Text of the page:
- #1

selfAdjoint

Staff Emeritus

Gold Member

Dearly Missed

- 6,894

- 11

Here is a paper on the arxiv, preprint of an encyclopedia entry, which might be useful to many to introduce the ideas and techniques used in perturbative quantization of different fields. If you are content to accept for the moment brief definitions instead of leisurely motivations of the various terms, this can provide a framework which will stand you in good stead when you come to study deeper works like Peskin & Schroder or Bailin & Love.

http://aps.arxiv.org/PS_cache/hep-th/pdf/0505/0505139.pdf

From the introduction:

There are several equivalent formulations of the problem of quantizing an

interacting field theory. The list includes canonical quantization, path integral (or functional) techniques, stochastic quantization, “unified” methods such as the Batalin-Vilkovisky formalism, and techniques based on the realizations of field theories as low energy limits of string theory.

The problem of obtaining an exact nonperturbative description of a given quantum field theory is most often a very difficult one. Perturbative techniques, on the other hand, are abundant, and common to all of the quantization methods mentioned above is that they admit particle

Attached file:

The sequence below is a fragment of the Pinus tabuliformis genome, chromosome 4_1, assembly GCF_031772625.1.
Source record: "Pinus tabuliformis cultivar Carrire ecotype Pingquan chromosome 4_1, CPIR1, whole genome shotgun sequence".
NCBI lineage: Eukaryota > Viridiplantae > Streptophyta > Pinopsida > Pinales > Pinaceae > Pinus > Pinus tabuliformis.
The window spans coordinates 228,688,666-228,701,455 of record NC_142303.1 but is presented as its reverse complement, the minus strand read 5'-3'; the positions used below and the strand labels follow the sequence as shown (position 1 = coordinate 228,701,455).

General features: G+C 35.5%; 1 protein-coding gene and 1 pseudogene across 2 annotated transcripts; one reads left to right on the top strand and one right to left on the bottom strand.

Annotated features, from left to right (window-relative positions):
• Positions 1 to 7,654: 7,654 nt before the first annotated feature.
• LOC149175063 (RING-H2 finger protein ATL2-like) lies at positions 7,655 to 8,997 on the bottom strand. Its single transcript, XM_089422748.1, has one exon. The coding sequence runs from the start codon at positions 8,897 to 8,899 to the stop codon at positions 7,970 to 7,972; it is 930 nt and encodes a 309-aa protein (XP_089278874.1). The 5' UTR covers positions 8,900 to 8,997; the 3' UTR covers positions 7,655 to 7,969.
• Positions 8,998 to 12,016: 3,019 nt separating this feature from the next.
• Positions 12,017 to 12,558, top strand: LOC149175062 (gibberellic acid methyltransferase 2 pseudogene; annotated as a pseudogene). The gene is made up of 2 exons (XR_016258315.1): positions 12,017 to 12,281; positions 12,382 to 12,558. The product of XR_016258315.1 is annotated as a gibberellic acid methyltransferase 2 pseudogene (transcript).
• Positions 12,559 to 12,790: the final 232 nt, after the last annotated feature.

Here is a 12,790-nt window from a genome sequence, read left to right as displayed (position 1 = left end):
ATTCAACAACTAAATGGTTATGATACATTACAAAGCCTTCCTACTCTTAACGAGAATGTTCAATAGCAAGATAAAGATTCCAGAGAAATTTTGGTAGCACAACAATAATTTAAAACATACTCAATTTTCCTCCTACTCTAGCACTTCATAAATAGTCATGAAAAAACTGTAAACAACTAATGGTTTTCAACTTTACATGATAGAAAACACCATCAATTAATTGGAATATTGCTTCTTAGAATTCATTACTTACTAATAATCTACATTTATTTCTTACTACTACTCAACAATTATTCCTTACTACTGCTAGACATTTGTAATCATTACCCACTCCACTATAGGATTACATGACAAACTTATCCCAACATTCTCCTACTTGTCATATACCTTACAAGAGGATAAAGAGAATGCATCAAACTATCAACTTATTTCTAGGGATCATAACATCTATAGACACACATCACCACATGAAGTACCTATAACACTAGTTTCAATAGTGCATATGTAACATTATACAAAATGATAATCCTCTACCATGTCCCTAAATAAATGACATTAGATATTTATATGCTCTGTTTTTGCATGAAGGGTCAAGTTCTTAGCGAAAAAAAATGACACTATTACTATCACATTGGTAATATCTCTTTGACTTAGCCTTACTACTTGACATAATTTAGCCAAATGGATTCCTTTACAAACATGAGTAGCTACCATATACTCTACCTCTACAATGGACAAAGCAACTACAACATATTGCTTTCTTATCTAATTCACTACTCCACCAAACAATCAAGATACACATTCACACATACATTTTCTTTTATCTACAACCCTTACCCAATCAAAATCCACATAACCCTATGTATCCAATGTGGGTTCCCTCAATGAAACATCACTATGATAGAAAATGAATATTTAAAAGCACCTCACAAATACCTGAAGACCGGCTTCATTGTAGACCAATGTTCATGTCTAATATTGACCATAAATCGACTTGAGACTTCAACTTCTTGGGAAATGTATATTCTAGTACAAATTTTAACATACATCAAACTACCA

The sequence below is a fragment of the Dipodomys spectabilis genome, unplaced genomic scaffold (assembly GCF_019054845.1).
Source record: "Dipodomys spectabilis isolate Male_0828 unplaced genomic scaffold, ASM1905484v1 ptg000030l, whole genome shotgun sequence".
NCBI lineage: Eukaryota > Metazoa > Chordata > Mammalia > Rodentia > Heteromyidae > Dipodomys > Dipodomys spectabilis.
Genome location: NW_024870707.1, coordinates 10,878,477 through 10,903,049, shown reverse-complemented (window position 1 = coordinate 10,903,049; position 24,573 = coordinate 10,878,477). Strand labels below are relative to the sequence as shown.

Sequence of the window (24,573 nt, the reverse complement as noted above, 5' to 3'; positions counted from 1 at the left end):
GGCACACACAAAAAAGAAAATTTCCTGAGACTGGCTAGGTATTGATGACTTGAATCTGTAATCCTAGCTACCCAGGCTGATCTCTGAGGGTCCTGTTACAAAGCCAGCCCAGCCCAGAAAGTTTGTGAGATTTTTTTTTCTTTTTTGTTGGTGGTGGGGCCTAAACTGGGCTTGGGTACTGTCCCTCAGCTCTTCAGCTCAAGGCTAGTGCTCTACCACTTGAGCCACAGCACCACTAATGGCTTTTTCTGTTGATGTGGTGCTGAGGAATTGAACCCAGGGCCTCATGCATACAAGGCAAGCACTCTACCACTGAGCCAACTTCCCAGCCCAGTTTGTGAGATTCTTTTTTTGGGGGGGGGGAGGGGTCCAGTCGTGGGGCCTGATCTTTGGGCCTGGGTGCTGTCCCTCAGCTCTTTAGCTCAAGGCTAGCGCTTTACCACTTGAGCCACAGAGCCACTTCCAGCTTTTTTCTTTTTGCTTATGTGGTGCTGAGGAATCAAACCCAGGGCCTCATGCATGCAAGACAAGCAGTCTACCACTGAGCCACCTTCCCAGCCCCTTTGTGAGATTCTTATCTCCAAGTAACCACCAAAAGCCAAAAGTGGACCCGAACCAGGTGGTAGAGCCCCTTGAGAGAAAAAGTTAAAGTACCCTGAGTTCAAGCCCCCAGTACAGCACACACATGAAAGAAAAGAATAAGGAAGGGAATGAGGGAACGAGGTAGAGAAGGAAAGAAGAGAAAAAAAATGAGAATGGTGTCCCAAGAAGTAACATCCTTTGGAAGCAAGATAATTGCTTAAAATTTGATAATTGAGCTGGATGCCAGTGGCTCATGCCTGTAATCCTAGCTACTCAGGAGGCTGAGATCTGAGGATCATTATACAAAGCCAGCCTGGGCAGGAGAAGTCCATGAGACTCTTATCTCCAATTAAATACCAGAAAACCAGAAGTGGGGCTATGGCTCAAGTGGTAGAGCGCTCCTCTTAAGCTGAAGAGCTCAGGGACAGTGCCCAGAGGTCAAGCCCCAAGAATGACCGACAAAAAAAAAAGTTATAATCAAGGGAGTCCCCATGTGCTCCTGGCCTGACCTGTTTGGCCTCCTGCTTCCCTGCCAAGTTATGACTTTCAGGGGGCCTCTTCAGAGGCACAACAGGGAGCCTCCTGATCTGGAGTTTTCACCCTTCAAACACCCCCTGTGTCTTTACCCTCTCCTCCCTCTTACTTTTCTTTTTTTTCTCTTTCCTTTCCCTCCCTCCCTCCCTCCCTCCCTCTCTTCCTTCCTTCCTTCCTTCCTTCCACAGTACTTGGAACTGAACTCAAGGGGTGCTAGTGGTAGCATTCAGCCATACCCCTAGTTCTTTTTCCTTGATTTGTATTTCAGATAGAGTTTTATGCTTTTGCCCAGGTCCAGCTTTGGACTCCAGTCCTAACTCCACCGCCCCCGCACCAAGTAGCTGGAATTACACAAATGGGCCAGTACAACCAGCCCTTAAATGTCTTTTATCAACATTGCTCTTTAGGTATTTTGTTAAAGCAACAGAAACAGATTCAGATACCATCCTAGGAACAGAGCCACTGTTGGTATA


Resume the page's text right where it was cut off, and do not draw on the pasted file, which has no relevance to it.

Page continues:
interpretations in this formalism.

http://aps.arxiv.org/PS_cache/hep-th/pdf/0505/0505139.pdf

From the introduction:

There are several equivalent formulations of the problem of quantizing an

interacting field theory. The list includes canonical quantization, path integral (or functional) techniques, stochastic quantization, “unified” methods such as the Batalin-Vilkovisky formalism, and techniques based on the realizations of field theories as low energy limits of string theory.

The problem of obtaining an exact nonperturbative description of a given quantum field theory is most often a very difficult one. Perturbative techniques, on the other hand, are abundant, and common to all of the quantization methods mentioned above is that they admit particle

interpretations in this formalism.

Last edited: